Edith Wharton’s Struggles with Self-Doubt

Edith wharton and pekingese

Edith Wharton and self-doubt aren’t two concepts you’d expect to read in the same phrase. Yet this storied American author (1862 – 1937) struggled to feel worthy of her right to write, let alone to achieve any sort of success at this calling.

Despite her wealthy background and privileged upbringing, Wharton (born Edith Newbold Jones, as in “keeping up with the Joneses, quite literally) was no haughty heiress. On the contrary, she felt inferior to those she aspired to regard as peers.

From much anecdotal evidence, it appears that women suffer from the “impostor syndrome” more frequently than do men. Even among high achievers, there’s a fairly common belief that personal success has more to do with luck, timing, or external circumstances other than talent.

If it’s any comfort, the book If I’m So Successful Why Do I Feel Like a Fake?  by Joan Harvey presents research demonstrating that accomplished people often feel like frauds. This was certainly true for Edith Wharton as she tremulously tiptoed toward her literary aspirations.

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Classical Principles for Modern Design by Thomas Jayne

See also: Classical Principles for Modern Design:
Lessons from Edith Wharton and Ogden Codman’s
The Decoration of Houses
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Tiptoeing into publishing

Wharton tiptoed into the publishing field by producing The Decoration of Houses and Italian Villas and Their Gardens before gathering enough courage to try her hand at poetry and short stories.

Her successful efforts at nonfiction led her to just the right contacts for this pursuit and she was pleasantly surprised at how quickly she got her foot in the door she actually wanted to enter—and at how well her work was received.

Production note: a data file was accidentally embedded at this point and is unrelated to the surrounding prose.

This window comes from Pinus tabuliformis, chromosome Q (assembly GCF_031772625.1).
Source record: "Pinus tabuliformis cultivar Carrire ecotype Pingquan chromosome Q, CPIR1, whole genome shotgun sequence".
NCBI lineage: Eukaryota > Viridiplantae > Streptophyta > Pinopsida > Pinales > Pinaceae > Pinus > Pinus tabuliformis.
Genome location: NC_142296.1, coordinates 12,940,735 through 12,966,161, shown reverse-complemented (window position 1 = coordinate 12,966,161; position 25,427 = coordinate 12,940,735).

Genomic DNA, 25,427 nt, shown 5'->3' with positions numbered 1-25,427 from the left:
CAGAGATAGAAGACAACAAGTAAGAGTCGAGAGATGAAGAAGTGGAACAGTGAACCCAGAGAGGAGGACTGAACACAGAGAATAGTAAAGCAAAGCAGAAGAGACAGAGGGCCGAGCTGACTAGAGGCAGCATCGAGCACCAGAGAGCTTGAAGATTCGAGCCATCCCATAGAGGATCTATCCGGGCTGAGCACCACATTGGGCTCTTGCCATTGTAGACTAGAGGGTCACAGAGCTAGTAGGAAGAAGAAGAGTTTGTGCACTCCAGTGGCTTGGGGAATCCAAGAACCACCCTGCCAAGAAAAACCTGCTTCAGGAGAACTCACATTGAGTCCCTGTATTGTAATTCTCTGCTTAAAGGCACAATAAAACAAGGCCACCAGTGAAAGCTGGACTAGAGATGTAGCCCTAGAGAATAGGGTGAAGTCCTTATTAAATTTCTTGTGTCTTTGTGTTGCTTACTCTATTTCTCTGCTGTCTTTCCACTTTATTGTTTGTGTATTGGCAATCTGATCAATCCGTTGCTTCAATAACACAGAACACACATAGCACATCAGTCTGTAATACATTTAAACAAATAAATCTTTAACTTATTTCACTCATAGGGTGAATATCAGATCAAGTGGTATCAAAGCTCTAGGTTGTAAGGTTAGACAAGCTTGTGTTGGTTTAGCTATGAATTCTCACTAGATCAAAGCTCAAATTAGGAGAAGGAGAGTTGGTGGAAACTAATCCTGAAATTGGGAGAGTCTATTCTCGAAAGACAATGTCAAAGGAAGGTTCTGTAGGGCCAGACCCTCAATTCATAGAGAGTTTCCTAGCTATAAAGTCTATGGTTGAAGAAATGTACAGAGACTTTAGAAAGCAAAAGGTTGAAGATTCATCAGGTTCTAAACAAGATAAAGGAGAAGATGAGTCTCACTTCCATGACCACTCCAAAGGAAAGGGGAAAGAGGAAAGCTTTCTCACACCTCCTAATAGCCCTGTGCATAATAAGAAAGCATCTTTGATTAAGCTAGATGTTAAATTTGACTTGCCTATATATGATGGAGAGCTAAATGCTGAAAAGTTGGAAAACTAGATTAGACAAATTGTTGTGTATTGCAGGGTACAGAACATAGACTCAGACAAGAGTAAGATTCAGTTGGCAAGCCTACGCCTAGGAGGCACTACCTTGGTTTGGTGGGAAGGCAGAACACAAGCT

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Edith wharton
See also: Edith Wharton’s Reflection on her Writing Life
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The bright side of disapproval

Later, in looking back at her incredible career, Wharton found a silver lining in the disapproval she experienced early on from her family and friends:

“I have often wondered, in looking back at the slow stammering beginnings of my literary life, whether or not it is a good thing for the creative artist to grow up in an atmosphere where the arts are simply nonexistent.

Violent opposition might be a stimulus — but was it helpful or the reverse to have every aspiration ignored, or looked at askance? … I am inclined to think the drawbacks were outweighed by the advantages; chief among these being the fact that I escaped all premature flattery, all local celebrity, that I had to fight my way to expression through a thick fog of indifference, if not tacit disapproval …”  (from A Backward Glance, 1934)

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Edith Wharton books

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Emerging from the shadows of self-doubt

Upon reflection, she deemed her early lack of support as somehow a good thing, something that forced her to fight her way out of the “thick fog of indifference.”

A less hardy soul may have succumbed and stayed mired in the self-limiting beliefs imposed on her by her family and society cohorts. Perhaps some measured appreciation for success is preferable to allowing your ego to morph into the female counterpart of Norman Mailer’s.

Still, there’s no clear benefit to being overly humble or taking no credit at all for one’s own accomplishments. Wharton, at least, felt that she’d arrived at her deserved literary place once she emerged from the shadows of self-doubt.

“At last I had groped my way through to my vocation, and thereafter I never questioned  that story-telling was my job … I felt like some homeless waif who, after trying for years to take out naturalization papers, and being rejected by every country, has finally acquired a nationality. The Land of Letters was henceforth to be my country and I gloried in my new citizenship.”  (from A Backward Glance , 1934)

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Edith Wharton at her desk

You might also enjoy:
Edith Wharton Needed Approval, Just Like the Rest of Us

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